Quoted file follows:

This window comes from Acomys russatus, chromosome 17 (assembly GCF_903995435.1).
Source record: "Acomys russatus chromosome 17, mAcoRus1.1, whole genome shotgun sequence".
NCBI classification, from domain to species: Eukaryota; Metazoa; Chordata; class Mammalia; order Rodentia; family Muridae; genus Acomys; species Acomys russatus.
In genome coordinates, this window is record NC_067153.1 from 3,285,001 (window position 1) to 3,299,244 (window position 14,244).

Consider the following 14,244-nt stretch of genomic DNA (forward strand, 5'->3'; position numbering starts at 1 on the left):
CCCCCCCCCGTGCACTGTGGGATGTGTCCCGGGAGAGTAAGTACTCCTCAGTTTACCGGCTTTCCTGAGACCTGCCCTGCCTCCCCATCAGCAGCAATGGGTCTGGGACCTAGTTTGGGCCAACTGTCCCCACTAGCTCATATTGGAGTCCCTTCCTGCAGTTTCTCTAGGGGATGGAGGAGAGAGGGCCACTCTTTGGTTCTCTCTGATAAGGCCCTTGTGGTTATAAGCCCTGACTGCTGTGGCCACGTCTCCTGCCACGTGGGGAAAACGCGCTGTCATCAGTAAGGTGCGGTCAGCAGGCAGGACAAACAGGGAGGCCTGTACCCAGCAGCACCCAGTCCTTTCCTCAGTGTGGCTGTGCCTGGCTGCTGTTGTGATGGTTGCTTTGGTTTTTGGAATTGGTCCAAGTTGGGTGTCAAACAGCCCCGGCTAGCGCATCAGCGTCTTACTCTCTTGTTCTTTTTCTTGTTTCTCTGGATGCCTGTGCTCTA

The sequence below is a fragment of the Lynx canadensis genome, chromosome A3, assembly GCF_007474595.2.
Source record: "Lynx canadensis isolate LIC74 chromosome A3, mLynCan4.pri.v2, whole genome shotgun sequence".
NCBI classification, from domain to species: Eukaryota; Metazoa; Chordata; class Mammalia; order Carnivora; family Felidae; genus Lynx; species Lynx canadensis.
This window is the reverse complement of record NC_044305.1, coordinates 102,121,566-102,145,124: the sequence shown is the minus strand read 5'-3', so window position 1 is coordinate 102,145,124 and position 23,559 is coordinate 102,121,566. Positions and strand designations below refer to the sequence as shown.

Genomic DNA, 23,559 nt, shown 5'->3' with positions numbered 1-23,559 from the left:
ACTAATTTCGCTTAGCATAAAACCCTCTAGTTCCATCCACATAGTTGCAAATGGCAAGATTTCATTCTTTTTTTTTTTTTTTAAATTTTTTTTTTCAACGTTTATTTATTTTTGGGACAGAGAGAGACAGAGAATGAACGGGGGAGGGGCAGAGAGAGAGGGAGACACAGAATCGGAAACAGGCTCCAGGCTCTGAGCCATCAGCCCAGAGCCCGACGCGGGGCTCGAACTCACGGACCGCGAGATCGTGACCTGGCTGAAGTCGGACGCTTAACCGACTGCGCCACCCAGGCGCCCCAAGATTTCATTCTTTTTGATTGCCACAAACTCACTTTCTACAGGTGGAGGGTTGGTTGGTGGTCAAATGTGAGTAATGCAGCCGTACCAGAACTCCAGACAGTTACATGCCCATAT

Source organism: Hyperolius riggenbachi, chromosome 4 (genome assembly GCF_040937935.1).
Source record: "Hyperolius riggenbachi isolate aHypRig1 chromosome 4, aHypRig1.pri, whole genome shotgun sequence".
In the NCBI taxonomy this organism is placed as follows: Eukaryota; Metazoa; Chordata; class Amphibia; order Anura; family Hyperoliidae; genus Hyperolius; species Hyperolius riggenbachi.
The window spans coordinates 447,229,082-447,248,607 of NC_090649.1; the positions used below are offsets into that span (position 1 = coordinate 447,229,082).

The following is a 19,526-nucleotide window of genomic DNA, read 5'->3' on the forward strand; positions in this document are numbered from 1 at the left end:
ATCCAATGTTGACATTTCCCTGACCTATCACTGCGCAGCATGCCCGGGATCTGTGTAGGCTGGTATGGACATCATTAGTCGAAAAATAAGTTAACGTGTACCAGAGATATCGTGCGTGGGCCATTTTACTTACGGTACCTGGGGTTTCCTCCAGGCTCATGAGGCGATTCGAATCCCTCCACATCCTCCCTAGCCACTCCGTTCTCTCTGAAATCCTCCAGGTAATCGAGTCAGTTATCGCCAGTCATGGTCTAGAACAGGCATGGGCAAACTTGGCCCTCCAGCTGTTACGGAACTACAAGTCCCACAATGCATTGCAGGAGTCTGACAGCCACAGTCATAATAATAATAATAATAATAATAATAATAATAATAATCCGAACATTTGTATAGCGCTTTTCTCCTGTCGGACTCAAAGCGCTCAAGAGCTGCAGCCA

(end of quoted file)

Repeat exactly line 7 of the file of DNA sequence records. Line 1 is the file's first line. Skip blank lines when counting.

The sequence below is a fragment of the Lynx canadensis genome, chromosome A3, assembly GCF_007474595.2.